Past and Future of Brick
Nothing is timeless, still less in architecture, but if one had to look for a material to represent the notion of permanence, it would be brick. Wood was perhaps the first ever to be used by humans, and will perhaps continue to be the one most widely utilized, yet it does not give the impression of being long-lasting. Stone does, but at the cost of bearing the burden of association with the past. Brick, in contrast, while counting among the most ancestral of all materials, has remained in use through very different periods and contexts, yet it is neither seen as being contradictory to innovation nor as having the blemish of anachronism. In reality, it is a contemporary material in its own right.
The reasons for the fidelity of brick vary in nature. One is economic: it is a cheap material, thanks to the abundance of clay everywhere in the world and the fact that the process of making bricks is very simple. Another is its efficiency as a component for building resistant, watertight walls that in theory need no special finish other than their own. The third reason is its scale: quintessentially anthropomorphic, bricks have the length of a person’s foot and the thickness and weight of a hand, more or less, but bonded together with expertise and skill, they are able to sustain huge structures. The fourth is its versatility when builders have to solve different architectural problems, with patterns rich in form and constructional rigor.
These advantages – which hold true today as much as they did yesterday – are joined by four more current ones. First is the haptic character of brick, which makes it attractive from the phenomenological or pseudophenomenological viewpoint. Next is its being a ‘natural’ material. Then comes its capacity to evoke very different traditions (African to Central European, Chinese to Mesoamerican) and the local connotations, even wider in variety, that are inscribed in each one of them. And there is its compatibility with all types of bonding techniques, from traditional hand-based methods to the more technological processes, including robotized construction.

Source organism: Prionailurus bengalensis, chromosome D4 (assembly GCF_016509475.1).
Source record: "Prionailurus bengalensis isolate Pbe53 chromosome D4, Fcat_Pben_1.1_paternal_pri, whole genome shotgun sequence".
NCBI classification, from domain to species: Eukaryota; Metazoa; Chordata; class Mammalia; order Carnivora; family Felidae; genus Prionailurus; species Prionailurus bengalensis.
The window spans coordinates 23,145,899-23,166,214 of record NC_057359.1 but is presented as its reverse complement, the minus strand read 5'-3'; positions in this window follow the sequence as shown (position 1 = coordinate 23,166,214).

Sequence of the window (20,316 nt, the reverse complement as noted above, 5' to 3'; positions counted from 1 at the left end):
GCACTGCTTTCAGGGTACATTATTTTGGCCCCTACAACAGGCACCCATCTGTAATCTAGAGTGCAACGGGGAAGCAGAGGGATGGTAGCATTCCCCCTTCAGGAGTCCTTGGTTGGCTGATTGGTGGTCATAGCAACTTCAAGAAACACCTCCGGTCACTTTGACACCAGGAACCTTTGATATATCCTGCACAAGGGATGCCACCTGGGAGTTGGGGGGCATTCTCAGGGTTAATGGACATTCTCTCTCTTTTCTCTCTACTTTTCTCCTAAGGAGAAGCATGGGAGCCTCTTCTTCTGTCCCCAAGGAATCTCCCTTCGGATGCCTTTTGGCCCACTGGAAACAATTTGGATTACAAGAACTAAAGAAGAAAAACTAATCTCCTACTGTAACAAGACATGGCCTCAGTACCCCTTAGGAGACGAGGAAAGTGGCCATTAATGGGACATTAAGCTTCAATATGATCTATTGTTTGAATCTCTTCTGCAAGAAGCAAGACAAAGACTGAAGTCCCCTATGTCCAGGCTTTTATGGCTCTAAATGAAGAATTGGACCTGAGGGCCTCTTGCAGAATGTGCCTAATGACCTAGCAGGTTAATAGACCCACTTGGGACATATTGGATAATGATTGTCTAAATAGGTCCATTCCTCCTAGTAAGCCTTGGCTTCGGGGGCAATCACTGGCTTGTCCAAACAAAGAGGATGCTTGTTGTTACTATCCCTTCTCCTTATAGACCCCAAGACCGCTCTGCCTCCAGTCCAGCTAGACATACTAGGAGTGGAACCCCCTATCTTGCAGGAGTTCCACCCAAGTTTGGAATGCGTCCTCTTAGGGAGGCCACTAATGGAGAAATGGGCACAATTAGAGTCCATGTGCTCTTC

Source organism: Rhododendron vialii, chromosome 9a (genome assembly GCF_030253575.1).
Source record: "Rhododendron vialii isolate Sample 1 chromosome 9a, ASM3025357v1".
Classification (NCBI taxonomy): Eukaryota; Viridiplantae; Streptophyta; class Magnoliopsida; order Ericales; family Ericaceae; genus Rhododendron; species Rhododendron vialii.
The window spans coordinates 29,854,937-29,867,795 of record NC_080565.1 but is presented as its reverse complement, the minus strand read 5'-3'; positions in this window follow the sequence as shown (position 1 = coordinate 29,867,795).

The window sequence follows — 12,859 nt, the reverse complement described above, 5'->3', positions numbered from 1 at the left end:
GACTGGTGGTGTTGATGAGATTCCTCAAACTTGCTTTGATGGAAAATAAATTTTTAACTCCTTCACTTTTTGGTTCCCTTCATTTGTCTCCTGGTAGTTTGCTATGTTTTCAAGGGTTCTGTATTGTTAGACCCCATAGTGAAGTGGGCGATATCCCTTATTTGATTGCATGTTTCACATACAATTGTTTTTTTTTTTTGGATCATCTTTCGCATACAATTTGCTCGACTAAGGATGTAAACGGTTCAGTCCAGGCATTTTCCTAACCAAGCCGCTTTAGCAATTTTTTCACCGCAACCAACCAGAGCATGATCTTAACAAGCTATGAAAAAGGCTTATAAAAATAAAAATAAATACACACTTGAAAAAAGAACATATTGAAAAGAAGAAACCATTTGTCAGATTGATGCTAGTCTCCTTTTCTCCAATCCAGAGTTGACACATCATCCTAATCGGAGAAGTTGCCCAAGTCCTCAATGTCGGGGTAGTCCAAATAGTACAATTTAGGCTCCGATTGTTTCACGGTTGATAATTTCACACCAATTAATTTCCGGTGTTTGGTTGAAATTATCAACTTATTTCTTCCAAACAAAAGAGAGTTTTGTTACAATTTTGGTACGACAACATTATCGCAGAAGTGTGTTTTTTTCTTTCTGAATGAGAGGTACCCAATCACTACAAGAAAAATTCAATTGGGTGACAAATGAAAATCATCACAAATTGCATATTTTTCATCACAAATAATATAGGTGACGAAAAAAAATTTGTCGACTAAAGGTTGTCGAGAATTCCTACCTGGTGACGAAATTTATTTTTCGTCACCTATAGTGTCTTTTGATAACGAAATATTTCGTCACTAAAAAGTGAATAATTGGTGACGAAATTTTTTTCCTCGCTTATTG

A range of advantages which Arquitectura Viva presents in a dossier through examples where brick effectively addresses the exigencies of four countries in as many continents. In the first case, the primary health care center in Premiá de Dalt (Spain), BAAS combines brick with concrete in creating an atmosphere of visual order; in the second, a public market in Matamoros (Mexico), the collective C722 uses brick to engage the silent plinth with the sculptural roof; in the third, the Our Lady of Victoria Monastery in Kijonjo (Uganda), Localworks handles brick on a triple note – formal, social, ecological; and finally, in the TaoCang Art Center in Jiaxing (China), Roarc Renew harnesses the material in a monumental and timeless way.[+]